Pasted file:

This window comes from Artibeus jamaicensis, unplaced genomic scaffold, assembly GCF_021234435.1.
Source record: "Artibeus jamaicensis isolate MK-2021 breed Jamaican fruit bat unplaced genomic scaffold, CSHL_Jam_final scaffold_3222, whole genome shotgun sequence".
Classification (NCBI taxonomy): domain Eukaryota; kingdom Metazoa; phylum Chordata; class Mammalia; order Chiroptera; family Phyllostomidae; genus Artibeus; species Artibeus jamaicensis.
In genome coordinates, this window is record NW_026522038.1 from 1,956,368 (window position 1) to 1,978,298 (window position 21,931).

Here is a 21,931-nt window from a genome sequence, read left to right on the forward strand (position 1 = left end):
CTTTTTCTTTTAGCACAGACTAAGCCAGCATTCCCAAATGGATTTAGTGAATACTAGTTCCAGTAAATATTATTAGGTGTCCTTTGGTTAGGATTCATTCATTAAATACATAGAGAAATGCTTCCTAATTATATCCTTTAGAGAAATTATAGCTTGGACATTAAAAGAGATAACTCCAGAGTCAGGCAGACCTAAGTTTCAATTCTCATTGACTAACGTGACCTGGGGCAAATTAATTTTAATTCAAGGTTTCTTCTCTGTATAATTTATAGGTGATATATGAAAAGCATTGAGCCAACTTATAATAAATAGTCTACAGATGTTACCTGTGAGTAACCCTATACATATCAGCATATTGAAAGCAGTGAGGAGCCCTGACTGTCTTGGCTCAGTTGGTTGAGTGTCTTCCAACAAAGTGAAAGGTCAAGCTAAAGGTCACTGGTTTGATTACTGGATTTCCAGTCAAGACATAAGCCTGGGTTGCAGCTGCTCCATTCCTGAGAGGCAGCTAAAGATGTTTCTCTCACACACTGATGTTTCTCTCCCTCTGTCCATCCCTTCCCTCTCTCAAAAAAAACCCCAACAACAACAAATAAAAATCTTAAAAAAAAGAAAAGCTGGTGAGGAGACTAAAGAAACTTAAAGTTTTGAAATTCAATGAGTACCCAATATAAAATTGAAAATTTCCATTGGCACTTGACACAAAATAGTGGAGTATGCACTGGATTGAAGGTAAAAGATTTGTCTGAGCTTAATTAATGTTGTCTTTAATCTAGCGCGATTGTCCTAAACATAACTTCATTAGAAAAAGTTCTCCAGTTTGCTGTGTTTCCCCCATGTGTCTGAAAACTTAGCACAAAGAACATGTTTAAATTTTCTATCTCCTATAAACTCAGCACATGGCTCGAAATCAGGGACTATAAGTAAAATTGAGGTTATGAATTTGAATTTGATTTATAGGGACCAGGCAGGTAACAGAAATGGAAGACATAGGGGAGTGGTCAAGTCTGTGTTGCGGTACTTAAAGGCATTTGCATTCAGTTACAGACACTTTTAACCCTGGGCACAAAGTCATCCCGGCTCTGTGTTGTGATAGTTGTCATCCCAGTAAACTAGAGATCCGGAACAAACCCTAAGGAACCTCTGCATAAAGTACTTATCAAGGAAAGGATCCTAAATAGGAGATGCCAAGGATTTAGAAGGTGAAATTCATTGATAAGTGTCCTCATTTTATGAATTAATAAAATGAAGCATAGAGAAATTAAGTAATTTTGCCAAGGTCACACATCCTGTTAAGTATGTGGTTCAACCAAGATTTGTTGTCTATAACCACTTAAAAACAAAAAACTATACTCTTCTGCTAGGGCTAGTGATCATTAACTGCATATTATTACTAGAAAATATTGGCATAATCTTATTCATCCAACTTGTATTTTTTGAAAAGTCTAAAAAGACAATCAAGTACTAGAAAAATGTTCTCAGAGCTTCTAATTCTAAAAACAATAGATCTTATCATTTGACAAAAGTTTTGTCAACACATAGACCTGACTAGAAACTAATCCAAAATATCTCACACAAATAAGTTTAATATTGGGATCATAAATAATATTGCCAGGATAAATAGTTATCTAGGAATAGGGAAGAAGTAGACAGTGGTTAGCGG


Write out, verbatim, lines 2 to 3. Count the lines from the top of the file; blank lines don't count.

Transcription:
Source record: "Artibeus jamaicensis isolate MK-2021 breed Jamaican fruit bat unplaced genomic scaffold, CSHL_Jam_final scaffold_3222, whole genome shotgun sequence".
Classification (NCBI taxonomy): domain Eukaryota; kingdom Metazoa; phylum Chordata; class Mammalia; order Chiroptera; family Phyllostomidae; genus Artibeus; species Artibeus jamaicensis.